Regional climate levels in viticulture

In viticulture, there are several levels of regional climates that are used to describe the terroir or immutable characteristics of an area. These levels can be as broad as a macroclimate which includes entire wine regions or as small as a microclimate which includes the unique environment around an individual grapevine. In the middle is the mesoclimate which usually describes the characteristics of a particular vineyard site.

Idaho vineyard
The microclimate of these vines in Idaho is influenced by mesoclimate of the vineyard and the macroclimate of the Snake River Valley AVA.


  • Macroclimate, in viticulture, refers to the regional climate of a broad area such as an American Viticultural Area (AVA) or a French Appellation d'origine contrôlée (AOC). It can include an area on the scale of tens to hundreds of kilometers. On smaller scales are the related designations of mesoclimate and microclimate.[1]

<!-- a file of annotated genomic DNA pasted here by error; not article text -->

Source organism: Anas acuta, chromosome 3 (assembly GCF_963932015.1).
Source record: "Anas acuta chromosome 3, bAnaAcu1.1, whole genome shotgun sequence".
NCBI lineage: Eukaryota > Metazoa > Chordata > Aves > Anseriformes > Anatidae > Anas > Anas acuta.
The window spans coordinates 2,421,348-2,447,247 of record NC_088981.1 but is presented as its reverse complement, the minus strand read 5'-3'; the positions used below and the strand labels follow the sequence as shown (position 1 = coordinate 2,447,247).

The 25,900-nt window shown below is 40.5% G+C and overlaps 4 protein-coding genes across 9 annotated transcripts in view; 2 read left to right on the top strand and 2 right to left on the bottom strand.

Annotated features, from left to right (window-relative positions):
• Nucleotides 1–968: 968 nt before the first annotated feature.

• Mesoclimate refers to the climate of a particular vineyard site and is generally restricted to a space of a tens or hundreds of meters.[1]
  • Microclimate refers to the specific environment in a small restricted spaces-such as a row of vines. The more delineated term canopy microclimate refers to the environment around an individual grapevine.[1] although many viticulturlists use the term "microclimate" when talking about an individual vine and the effects of canopy management. [2]

See also


  1. ^ a b c J. Robinson (ed) "The Oxford Companion to Wine" Third Edition pg 416, 439, 442 Oxford University Press 2006 ISBN 0-19-860990-6
  2. ^ Smart, Richard (1991). Sunlight Into Wine (first ed.). Winetitles. ISBN 1-875130-10-1.

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